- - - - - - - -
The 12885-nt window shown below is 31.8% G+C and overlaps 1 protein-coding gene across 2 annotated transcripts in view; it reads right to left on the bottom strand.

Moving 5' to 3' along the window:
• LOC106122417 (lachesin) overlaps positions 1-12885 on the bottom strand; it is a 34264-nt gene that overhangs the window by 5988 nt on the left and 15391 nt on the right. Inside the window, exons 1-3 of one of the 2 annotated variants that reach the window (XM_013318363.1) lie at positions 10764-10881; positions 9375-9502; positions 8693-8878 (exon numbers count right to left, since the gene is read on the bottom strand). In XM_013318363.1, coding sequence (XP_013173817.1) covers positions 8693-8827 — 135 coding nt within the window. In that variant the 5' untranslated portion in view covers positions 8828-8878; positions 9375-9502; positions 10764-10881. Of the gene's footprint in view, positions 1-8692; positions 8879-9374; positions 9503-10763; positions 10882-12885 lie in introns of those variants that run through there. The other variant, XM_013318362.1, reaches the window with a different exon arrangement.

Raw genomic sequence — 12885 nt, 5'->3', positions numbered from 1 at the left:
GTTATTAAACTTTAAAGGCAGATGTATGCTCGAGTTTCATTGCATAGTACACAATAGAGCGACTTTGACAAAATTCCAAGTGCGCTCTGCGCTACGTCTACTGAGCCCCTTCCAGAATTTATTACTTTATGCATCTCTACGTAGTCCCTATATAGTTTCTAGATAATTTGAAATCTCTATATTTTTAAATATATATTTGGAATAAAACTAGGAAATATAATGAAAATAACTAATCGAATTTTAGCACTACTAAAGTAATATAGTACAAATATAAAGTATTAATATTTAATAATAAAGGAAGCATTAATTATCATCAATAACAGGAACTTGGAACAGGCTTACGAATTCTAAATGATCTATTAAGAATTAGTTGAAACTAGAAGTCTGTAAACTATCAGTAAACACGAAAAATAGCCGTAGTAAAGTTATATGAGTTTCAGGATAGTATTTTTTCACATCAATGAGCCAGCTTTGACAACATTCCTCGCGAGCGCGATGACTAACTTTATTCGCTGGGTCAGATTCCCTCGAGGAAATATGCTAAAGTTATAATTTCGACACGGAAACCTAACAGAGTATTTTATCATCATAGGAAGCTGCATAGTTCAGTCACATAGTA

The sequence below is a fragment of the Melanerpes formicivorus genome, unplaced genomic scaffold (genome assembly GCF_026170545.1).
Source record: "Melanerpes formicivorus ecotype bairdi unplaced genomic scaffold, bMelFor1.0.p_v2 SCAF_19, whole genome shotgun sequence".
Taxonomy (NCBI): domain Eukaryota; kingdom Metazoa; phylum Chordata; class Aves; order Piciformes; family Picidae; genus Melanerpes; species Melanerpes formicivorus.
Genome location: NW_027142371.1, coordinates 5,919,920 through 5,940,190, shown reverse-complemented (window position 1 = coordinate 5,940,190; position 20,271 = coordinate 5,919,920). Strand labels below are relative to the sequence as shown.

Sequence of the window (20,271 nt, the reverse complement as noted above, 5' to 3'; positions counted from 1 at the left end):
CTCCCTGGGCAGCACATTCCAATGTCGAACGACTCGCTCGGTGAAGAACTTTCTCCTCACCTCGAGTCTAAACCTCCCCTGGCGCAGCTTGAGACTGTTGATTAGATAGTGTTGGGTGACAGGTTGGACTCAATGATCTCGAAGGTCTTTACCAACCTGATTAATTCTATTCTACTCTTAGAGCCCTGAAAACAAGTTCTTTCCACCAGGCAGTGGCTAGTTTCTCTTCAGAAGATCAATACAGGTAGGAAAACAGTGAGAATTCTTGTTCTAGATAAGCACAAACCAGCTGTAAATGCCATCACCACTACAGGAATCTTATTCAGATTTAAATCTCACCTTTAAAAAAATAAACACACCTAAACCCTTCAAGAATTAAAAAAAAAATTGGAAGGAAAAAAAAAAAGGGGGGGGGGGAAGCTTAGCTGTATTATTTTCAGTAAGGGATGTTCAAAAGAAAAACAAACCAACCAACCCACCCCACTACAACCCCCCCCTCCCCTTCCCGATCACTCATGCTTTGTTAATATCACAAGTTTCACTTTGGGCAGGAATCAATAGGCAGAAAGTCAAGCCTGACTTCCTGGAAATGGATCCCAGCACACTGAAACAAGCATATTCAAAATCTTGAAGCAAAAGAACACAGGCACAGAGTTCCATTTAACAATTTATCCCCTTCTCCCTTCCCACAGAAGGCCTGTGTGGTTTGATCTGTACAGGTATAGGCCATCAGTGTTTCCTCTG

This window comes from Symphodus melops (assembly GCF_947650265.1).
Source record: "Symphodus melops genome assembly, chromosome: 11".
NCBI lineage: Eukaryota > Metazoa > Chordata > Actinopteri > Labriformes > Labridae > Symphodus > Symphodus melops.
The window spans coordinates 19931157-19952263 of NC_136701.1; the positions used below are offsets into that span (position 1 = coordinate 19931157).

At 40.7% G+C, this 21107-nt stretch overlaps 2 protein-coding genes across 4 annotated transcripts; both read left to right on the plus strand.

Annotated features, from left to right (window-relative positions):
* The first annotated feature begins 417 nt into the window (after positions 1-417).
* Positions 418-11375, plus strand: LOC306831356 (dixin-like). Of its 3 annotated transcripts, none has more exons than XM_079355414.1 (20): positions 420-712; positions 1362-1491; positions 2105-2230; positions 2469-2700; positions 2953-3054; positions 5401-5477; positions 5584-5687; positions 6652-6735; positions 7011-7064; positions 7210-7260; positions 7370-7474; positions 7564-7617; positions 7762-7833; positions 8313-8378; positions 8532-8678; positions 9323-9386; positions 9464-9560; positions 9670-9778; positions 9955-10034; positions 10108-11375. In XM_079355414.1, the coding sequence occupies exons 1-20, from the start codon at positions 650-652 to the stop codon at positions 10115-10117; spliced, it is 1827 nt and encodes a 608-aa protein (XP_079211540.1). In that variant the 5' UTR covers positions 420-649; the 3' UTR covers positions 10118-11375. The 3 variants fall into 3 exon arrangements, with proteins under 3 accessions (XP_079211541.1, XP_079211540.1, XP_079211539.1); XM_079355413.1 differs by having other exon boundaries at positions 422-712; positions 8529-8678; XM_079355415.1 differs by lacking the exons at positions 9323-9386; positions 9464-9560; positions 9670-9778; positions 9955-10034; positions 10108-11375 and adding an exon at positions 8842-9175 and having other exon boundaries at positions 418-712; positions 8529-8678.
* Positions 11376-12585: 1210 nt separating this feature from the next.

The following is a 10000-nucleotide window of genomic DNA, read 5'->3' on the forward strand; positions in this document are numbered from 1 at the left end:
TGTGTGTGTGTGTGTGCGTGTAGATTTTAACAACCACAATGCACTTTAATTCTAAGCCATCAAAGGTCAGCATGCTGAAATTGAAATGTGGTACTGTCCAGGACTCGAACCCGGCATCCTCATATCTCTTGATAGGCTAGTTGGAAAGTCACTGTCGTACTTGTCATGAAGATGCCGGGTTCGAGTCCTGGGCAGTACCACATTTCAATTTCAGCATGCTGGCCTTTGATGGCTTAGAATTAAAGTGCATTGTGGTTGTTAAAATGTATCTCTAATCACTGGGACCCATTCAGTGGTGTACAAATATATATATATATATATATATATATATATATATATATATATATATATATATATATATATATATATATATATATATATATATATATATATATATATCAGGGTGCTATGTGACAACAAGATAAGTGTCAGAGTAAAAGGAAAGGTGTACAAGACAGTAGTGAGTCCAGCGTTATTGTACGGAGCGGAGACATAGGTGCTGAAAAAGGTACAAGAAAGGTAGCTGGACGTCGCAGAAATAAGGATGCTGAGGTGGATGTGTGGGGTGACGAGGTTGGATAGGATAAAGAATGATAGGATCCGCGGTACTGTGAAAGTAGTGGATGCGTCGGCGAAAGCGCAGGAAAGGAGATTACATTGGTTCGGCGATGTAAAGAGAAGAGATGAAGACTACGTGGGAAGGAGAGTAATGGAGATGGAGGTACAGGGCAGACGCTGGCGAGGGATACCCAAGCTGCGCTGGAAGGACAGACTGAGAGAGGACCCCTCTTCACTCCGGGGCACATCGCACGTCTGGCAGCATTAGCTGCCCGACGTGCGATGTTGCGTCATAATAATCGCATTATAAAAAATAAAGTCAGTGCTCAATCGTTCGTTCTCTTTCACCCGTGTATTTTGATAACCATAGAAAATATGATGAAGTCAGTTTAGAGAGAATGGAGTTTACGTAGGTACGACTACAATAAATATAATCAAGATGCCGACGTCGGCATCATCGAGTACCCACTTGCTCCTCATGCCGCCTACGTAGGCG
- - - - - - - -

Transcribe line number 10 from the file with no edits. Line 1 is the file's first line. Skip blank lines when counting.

Sequence of the window (20,271 nt, the reverse complement as noted above, 5' to 3'; positions counted from 1 at the left end):